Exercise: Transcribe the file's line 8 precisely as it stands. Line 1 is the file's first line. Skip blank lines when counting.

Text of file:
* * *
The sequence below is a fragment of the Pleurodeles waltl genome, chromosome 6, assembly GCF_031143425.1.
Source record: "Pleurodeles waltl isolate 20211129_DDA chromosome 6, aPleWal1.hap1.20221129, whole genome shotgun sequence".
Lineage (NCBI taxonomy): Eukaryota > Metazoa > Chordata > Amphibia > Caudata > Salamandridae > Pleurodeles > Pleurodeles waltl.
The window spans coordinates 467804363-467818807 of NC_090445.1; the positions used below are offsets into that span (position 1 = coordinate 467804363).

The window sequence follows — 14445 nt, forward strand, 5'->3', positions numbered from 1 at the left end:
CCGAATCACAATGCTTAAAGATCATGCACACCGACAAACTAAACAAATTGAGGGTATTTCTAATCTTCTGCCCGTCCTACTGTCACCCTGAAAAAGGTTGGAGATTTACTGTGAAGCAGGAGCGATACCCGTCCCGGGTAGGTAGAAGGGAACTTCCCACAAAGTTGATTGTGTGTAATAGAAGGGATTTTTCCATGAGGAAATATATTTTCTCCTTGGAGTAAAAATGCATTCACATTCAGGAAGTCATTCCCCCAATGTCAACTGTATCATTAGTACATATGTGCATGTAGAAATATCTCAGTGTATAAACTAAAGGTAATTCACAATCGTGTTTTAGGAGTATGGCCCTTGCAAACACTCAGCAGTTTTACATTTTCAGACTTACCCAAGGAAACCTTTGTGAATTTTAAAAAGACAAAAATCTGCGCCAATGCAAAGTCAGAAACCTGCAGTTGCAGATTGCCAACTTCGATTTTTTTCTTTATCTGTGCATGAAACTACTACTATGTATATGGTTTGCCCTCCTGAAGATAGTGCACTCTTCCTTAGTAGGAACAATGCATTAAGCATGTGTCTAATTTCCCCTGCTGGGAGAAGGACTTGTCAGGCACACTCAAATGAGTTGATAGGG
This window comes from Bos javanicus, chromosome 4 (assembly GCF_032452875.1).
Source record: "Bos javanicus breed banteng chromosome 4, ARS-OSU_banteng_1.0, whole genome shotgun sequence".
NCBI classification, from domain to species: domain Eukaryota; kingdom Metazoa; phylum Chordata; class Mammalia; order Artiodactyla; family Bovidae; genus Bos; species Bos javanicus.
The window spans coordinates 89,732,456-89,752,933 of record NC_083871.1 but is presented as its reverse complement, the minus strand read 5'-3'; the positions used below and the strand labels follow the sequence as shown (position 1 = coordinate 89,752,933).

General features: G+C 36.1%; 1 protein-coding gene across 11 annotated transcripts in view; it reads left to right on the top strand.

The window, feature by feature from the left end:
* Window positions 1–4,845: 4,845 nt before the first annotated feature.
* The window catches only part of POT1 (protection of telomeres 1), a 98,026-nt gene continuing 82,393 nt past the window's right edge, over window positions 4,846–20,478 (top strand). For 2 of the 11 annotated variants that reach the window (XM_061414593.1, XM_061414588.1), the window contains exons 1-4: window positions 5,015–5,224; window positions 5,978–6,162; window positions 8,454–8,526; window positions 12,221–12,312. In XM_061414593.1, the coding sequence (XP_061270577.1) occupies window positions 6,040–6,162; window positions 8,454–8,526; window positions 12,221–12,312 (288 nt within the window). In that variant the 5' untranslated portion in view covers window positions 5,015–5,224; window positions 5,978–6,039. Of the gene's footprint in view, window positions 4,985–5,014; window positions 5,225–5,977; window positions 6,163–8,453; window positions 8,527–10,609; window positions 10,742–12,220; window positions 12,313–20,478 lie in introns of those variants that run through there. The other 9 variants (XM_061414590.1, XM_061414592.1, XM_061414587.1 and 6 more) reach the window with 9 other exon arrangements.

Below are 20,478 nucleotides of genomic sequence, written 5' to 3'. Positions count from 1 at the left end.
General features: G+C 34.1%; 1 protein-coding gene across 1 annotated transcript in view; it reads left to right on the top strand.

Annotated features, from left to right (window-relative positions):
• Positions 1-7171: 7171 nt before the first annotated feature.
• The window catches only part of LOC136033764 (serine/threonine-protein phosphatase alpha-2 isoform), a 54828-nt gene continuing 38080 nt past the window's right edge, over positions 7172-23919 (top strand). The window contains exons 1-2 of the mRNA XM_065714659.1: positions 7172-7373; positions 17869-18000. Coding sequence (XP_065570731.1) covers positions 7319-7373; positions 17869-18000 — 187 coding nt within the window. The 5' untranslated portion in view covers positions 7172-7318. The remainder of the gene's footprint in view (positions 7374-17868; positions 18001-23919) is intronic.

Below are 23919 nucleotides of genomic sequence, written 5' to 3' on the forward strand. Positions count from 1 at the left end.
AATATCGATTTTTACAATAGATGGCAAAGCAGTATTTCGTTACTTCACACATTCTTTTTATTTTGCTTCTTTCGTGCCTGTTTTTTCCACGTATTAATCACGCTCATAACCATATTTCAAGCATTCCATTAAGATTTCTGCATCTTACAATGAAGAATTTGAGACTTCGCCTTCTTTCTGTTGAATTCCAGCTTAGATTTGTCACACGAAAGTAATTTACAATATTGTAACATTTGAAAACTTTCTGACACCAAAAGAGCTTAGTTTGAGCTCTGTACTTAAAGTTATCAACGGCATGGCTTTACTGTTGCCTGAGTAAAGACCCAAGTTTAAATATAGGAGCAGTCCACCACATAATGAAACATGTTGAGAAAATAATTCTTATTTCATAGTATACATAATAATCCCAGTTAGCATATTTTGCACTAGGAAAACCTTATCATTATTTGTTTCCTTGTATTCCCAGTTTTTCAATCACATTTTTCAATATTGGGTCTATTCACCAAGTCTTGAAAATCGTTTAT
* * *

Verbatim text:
Source record: "Bos javanicus breed banteng chromosome 4, ARS-OSU_banteng_1.0, whole genome shotgun sequence".